Tuesday, April 13, 2010

28. Enterotomy, enterectomy, gastrostomy practical

To excel in veterinary surgery, one must have lots of practice. In human medicine, surgery is a post-graduate study and specialty but vets after 5 or 6 years of undergraduate studies are expected to be competent in veterinary surgery. There are veterinary specialists in surgery but he or she will not be able to earn a living in Singapore or in many countries.

Therefore, it is good to know that the 4th year students are given hands-on experience on intestinal surgery in the pig. 3 in a group. One would be a surgeon, one would be an anaesthestist and one would be a recorder at any one session. Anne was the one doing surgery yesterday. She had the short stick of the draw.

I did advise her to practise a lot on stitching pig intestines prior to the test. Reading notes and watching video may give the theory. But in the real McCoy, she needed to demonstrate competence if she was to get HD (High Distinction). For this high-achieving student, failure is not an option. Failure means having to repeat the test but I doubt that the University would be funding a pig for this repeat. It must be expensive and time-consuming. So, yesterday would be her trial by fire.

I discovered that she was a high-achieving student when her mother told me. It is rare to meet high-achievers doing internship in my practice and in veterinary medicine and surgery. There are around 70 graduates per year. 150 students might have started first year. The drop-out rate is high. In 70 students, only one veterinary graduate may get the University Medal for being amongst the top 7 in the whole campus. I presume the winner will be from the crop of the top 2%. It is not easy.

Veterinary medicine and surgery is a very tough subject unlike human medicine where only homo sapiens is the only species being studied to death.

A vet student has to study so many animals and each animal has its own diseases and various medicines to treat them. It is a wonder how the undergraduates can memorise and pass the examinations.

"How's the practical test on your intestinal surgery today?" I phoned Anne who was the surgeon in a group of 3. I had advised lots of practice on pig's intestines prior to the test if she wanted to get high marks. No 4th year student or even new graduates can demonstrate competence in stitching up the intestines because of the Western model of veterinary education which prohibits practices on live animals due to animal welfare concerns.

I was surprised that Anne accepted my advice and sourced for pig intestines from the butcher's shop to practise surgery. A butcher told her that pig intestines are never sold in Perth. Yet she found one selling at Northbridge. So, she practised and the vets and nurses at the vet surgery she stayed helped out.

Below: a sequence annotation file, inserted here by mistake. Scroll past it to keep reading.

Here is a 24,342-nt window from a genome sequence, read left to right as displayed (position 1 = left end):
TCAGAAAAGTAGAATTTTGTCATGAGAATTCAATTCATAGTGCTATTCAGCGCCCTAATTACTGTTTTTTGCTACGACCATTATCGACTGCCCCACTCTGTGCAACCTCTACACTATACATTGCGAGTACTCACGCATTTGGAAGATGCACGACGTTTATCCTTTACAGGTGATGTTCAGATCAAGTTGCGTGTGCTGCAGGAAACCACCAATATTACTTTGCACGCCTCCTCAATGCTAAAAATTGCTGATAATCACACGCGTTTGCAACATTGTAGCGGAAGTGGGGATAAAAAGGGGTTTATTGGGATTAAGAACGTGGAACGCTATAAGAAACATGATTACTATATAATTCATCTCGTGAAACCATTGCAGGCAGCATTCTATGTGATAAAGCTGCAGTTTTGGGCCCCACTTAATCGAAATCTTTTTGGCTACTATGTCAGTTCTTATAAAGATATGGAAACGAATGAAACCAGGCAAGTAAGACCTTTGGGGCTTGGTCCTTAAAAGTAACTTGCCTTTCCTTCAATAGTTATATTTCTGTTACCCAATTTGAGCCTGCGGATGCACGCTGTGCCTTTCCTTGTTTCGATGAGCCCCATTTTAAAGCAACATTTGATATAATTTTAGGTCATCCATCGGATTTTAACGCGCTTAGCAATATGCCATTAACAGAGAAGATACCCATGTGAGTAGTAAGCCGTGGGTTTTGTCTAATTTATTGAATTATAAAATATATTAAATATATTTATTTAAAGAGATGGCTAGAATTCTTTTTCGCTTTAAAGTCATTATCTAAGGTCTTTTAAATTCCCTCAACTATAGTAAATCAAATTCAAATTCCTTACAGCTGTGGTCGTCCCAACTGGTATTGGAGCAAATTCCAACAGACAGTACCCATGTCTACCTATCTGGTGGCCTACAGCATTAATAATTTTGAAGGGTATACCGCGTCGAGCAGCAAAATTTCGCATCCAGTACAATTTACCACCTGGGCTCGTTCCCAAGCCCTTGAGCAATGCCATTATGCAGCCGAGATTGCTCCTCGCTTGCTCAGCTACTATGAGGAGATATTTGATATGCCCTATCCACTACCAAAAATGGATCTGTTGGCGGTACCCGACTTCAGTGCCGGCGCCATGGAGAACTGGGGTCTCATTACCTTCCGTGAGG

I had many questions to ask about how she did the surgery on the pig. I don't do pigs. "Enterectomy, enterotomy and gastrostomy," she said. "How long did it take? Around one hour?" I asked optimistically. "The total surgery including stitching of the linea alba and skin stretched from 1.30pm to 4 pm."

I was just interested in one result regarding intestinal anastomosis. "Did the intestines leak after joining the two parts of the cut intestines?" Performance counts. You fail if your appositional sutures did not close the defect. The patient would suffer peritonitis and there will be a need to operate again.

"Did the intestines leak?" I asked again. This was her first intestinal surgery and she had diligently practised. "In a live pig, the intestines are mobile," Anne said. "It is not easy to stitch (unlike the dead specimens from Northbridge. The mucosa is hard to stitch up."

"So, did the intestines leak?" I asked patiently again. I could not afford to talk too long in international phone calls and this was the answer I wanted to know. You can have beautiful stitching. But the life and death issue is whether the patient's intestines, uterus, bladder, heart, blood vessel leak contents after your stitching.

"Yes," Anne explained to me that it was hard to stitch interrupted appositional sutures to join the two intestines. The sutures should not evert or invert. They should just close up tightly as in simple interrupted sutures in the skin. "Why don't you use inverting sutures on the serosa?" I asked. "Fine 4/0 absorbable sutures inverting the serosa as in gastrostomy?" Anne said, "The professors said that only one layer of appositional sutures would do as there may be intestinal blockage."

Well, I did read the lecture notes which taught what Anne just did. It also said wrapping of the omentum and tacking it to close the anastomosed area. Or a serosal patch after intestinal anastomosis.

This anastomosis of intestines is a rare surgery in a general practice. Practice on Caesarean sections would help a vet hone his skills. Unfortunately, there are not many Caesearean sections unless the vet has lots of dog breeders and provide dirt-cheap surgeries attracting them. "Why was there a leak?" I wanted to know. "Didn't you check after stitching?"

It is easy to criticise when one is not on the hot seat.
"It was closing time," Anne said. "I had to rush." Failure is really hard on high performers. Nobody wants to talk about the pains of failures. "Do you know your marks?" I asked. "No," she said. I think she would not get a HD for this surgery. And after all her hard work.

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